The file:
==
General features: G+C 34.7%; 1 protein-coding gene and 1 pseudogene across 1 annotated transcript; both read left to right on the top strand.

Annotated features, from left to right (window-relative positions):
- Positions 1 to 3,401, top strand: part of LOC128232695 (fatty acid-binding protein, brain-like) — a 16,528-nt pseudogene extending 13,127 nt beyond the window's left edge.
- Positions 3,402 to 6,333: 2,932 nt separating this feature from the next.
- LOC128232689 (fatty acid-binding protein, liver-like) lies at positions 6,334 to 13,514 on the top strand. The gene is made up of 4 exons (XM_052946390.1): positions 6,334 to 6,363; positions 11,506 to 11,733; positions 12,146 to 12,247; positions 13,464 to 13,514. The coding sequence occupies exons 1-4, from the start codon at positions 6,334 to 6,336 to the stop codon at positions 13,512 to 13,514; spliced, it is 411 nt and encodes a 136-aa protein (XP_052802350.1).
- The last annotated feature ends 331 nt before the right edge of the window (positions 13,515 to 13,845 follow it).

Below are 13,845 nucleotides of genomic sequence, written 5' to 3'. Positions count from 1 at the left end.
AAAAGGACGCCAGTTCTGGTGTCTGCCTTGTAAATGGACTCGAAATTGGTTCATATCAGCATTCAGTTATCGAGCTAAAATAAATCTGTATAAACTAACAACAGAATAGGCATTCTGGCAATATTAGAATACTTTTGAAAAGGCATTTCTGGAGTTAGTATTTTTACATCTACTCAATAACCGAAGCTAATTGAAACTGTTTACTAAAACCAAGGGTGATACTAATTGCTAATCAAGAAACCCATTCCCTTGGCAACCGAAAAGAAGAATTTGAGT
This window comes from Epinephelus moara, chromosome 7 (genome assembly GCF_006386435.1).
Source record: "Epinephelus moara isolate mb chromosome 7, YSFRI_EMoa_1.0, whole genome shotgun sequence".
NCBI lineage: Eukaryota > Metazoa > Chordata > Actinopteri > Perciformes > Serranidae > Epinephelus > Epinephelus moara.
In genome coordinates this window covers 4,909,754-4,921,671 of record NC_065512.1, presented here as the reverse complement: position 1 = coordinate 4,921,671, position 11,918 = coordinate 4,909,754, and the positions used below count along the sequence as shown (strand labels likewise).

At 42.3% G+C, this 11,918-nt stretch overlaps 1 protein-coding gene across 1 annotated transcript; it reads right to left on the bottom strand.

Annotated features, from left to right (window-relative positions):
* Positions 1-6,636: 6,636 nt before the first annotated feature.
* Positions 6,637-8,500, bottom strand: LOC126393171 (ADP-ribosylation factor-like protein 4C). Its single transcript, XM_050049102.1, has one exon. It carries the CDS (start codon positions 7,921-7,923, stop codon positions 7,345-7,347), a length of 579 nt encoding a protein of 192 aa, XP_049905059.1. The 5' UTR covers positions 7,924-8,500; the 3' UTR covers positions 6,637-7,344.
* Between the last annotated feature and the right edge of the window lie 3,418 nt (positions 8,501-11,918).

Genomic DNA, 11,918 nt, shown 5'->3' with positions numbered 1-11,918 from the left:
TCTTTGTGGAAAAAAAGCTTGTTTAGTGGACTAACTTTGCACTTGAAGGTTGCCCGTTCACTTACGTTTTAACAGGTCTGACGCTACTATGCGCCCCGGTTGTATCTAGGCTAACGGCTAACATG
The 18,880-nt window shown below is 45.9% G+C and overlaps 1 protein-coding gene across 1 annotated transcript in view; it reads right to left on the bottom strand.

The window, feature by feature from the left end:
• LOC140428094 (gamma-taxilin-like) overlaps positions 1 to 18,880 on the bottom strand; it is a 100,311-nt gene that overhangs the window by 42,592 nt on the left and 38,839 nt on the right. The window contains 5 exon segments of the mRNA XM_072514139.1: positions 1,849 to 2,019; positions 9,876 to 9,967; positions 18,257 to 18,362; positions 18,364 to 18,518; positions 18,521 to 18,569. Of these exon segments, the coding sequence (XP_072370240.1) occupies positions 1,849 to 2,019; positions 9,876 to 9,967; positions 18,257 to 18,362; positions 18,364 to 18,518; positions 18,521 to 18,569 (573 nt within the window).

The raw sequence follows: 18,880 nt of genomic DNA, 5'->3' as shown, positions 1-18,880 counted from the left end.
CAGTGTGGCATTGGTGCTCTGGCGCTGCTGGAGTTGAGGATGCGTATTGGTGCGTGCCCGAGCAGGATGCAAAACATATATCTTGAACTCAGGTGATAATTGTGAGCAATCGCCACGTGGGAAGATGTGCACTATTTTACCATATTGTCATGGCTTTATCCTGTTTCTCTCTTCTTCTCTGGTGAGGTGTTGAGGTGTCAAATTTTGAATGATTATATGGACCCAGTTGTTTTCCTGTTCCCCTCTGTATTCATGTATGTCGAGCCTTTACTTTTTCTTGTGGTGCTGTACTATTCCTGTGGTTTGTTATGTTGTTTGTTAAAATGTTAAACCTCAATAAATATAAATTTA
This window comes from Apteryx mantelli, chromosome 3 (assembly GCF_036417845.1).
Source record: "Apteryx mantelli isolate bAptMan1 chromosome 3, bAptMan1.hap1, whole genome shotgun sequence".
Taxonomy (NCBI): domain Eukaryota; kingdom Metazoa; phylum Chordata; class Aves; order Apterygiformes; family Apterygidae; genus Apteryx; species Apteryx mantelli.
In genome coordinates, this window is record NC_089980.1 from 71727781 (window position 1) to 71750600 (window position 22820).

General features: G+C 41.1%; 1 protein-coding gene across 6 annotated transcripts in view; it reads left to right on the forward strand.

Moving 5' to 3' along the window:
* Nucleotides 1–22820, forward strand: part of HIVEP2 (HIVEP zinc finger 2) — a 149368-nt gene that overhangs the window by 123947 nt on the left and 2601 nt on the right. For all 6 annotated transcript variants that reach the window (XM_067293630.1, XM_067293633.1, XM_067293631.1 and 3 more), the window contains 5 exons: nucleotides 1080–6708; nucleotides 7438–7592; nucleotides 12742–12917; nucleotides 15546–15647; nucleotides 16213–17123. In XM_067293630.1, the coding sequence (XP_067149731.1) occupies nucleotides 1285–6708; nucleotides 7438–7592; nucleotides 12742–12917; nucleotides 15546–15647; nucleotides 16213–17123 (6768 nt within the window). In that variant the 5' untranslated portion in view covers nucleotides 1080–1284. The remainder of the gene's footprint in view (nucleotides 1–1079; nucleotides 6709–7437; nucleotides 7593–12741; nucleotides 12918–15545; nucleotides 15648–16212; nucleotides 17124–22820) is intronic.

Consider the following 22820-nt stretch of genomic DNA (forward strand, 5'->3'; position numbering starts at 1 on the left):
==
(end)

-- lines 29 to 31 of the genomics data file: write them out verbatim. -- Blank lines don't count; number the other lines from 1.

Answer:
General features: G+C 41.1%; 1 protein-coding gene across 6 annotated transcripts in view; it reads left to right on the forward strand.

Moving 5' to 3' along the window:
* Nucleotides 1–22820, forward strand: part of HIVEP2 (HIVEP zinc finger 2) — a 149368-nt gene that overhangs the window by 123947 nt on the left and 2601 nt on the right. For all 6 annotated transcript variants that reach the window (XM_067293630.1, XM_067293633.1, XM_067293631.1 and 3 more), the window contains 5 exons: nucleotides 1080–6708; nucleotides 7438–7592; nucleotides 12742–12917; nucleotides 15546–15647; nucleotides 16213–17123. In XM_067293630.1, the coding sequence (XP_067149731.1) occupies nucleotides 1285–6708; nucleotides 7438–7592; nucleotides 12742–12917; nucleotides 15546–15647; nucleotides 16213–17123 (6768 nt within the window). In that variant the 5' untranslated portion in view covers nucleotides 1080–1284. The remainder of the gene's footprint in view (nucleotides 1–1079; nucleotides 6709–7437; nucleotides 7593–12741; nucleotides 12918–15545; nucleotides 15648–16212; nucleotides 17124–22820) is intronic.